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02-02-2017, 06:34 AM   #31
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QuoteOriginally posted by ccc_ Quote
UAD

you have just proven my original comment

remember when you didn't care about all the nuances of source and process...all you wanted was a good lens or camera or bicycle or fly rod or even coffee

your brew sounds interesting

the closest I've ever gotten to your process is beans in a cast iron skillet
browned
smashed with the flat of a hatchet
brewed in a porcelain boiler
decanted through a clean towel
enjoyed as the sun rose

now I open a pack of starbuck's and call it good
Right, a lot has changed since the wild west days.
Except I don't drive a Honda or wear ball caps, lol.

I love campfire coffee.
I also roast in cast iron on open fire. I don't see the point in buying another appliance for the purpose of roasting when I get phenomenal coffee out of a 50 year old cast iron dutch oven over flame.

It's really just a hobby of mine, but the more information we have access to, the more advanced our hobbies become.

This concept applies to everything. Photography, coffee roasting, brewing techniques, etc.

I'm just glad I am able to home roast and home brew.

02-02-2017, 06:51 AM   #32
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those "hobbies" seem to consume us

I have several boxes of exotic and specialized tools for creating a variety of arcane and anachronistic objects

it is a lot of fun but the church mice are going to have to bury me in THEIR potter's field

as an aside I saw a tabletop still on cool tools yesterday
just the next step, you know
02-02-2017, 07:07 AM   #33
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Our campfire coffee tastes exactly the same as our coffee at home. French press at home and french press in the bush.

But I take it from the conversation campfire coffee is coffee that has been boiled all day on a campfire in one of those old double boiler style coffee pots.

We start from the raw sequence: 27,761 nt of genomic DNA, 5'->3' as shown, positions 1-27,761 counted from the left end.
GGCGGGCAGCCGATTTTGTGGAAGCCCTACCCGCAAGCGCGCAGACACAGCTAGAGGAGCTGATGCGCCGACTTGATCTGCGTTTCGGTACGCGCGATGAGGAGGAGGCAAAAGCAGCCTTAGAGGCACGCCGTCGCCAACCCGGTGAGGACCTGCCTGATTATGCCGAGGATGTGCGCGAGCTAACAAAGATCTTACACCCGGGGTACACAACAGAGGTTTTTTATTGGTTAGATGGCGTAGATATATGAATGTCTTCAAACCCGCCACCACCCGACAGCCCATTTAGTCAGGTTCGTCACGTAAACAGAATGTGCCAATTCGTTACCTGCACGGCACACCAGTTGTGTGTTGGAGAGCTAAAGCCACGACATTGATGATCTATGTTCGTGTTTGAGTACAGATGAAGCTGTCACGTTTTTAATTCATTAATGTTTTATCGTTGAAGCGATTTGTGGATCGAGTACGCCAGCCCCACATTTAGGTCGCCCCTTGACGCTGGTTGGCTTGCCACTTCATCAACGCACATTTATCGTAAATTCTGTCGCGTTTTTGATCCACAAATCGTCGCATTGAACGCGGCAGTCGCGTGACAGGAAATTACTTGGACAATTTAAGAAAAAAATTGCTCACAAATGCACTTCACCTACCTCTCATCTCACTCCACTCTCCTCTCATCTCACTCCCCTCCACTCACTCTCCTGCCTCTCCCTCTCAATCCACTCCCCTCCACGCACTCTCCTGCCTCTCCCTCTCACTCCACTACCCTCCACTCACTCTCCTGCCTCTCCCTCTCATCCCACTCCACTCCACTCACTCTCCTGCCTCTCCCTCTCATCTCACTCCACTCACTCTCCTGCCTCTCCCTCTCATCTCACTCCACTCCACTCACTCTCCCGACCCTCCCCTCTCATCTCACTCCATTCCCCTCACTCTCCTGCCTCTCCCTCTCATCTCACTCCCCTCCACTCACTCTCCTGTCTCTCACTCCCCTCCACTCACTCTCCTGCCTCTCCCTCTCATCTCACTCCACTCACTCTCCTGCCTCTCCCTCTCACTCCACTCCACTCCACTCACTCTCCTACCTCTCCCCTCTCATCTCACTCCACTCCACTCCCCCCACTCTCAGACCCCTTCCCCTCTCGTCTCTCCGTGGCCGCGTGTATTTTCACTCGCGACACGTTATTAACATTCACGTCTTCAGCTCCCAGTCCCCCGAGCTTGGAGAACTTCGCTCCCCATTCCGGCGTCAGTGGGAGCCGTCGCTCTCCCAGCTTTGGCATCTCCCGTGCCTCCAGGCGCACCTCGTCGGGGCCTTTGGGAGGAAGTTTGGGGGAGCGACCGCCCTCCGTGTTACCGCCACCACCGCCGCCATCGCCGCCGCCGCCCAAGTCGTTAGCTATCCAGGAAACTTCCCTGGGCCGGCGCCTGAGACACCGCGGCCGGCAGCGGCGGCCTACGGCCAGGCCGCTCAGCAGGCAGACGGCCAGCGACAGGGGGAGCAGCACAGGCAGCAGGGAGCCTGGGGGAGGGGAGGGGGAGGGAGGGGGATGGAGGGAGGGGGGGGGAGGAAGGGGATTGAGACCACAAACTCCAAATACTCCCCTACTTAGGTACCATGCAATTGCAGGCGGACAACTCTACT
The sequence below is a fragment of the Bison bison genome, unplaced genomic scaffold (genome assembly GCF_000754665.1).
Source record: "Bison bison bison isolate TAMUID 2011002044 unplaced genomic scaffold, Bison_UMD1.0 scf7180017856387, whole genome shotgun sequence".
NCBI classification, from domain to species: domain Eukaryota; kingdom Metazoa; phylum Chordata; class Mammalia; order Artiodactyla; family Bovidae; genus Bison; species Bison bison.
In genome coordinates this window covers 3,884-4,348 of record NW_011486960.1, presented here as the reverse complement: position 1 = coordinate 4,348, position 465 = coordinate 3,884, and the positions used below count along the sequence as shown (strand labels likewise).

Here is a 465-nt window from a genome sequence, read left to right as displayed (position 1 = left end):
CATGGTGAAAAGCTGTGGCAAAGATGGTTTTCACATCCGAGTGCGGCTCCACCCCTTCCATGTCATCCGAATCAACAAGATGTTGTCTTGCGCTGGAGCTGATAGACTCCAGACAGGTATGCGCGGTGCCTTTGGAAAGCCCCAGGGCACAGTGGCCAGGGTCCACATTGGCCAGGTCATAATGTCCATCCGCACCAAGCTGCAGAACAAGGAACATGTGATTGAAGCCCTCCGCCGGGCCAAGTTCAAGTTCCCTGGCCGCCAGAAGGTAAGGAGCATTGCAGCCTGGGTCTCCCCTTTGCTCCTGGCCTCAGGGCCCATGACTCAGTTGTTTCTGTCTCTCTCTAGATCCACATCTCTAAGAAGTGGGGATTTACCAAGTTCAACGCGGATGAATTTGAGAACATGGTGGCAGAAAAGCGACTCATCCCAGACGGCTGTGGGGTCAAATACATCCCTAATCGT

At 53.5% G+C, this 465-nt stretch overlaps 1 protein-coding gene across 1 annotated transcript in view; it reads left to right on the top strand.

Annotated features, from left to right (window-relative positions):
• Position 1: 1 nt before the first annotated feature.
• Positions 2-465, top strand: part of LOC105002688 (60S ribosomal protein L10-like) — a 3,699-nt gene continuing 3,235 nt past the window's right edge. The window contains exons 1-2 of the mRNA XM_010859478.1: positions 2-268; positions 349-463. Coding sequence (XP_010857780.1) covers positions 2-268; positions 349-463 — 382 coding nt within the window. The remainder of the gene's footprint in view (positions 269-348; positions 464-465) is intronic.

02-02-2017, 07:19 AM   #34
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QuoteOriginally posted by ccc_ Quote
those "hobbies" seem to consume us

I have several boxes of exotic and specialized tools for creating a variety of arcane and anachronistic objects

it is a lot of fun but the church mice are going to have to bury me in THEIR potter's field

as an aside I saw a tabletop still on cool tools yesterday
just the next step, you know
haha yes, my coffee roasting and photography definitely consumes my life outside of work.
There are worse things that could consume us though!

My wife also appreciates a super fresh roasted cappuccino, so if she's happy I'm happy!

I'm also up 4-5 hours before her, so I try to stay busy to avoid waking her up
That means tending to things outside, like photography, gardening, roasting, etc.
Just curious what the next hobby will be!
Welding perhaps?

02-02-2017, 07:29 AM   #35
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QuoteOriginally posted by normhead Quote
Our campfire coffee tastes exactly the same as our coffee at home. French press at home and french press in the bush.

But I take it from the conversation campfire coffee is coffee that has been boiled all day on a campfire in one of those old double boiler style coffee pots.
campfire/cowboy coffee can be as you describe and it can have lethal amounts of bitterness and caffeine
however scoops of coffee dumped into a pot not a percolator is how I've had it

now I just carry a sealed bag of coffee and a stainless steel French press

---------- Post added 02-02-17 at 08:32 AM ----------

QuoteOriginally posted by UserAccessDenied Quote
...Welding perhaps? ....
you could do worse

what I have wanted is a laser cutter
however I am not willing to go back to work to afford one
02-02-2017, 07:33 AM   #36
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My personal opinion, but I think there are at least 5 factors to great coffee

1. Quality of the beans
2. Freshness of the roast, and appropriate resting period
3. Quality and method of grinding - ceramic burr grinding over metal blade...
4. Quality of the water - RO is actually going to produce a flat brew. Hard water is better in most cases.
5. Method for brewing - all comes down to preference, but the 4 factors above should work together towards a particular brew.

At the end of the day, it's coffee.
Drink what you like!
02-02-2017, 04:07 PM - 1 Like   #37
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QuoteOriginally posted by UserAccessDenied Quote
My personal opinion, but I think there are at least 5 factors to great coffee

1. Quality of the beans
2. Freshness of the roast, and appropriate resting period
3. Quality and method of grinding - ceramic burr grinding over metal blade...
4. Quality of the water - RO is actually going to produce a flat brew. Hard water is better in most cases.
5. Method for brewing - all comes down to preference, but the 4 factors above should work together towards a particular brew.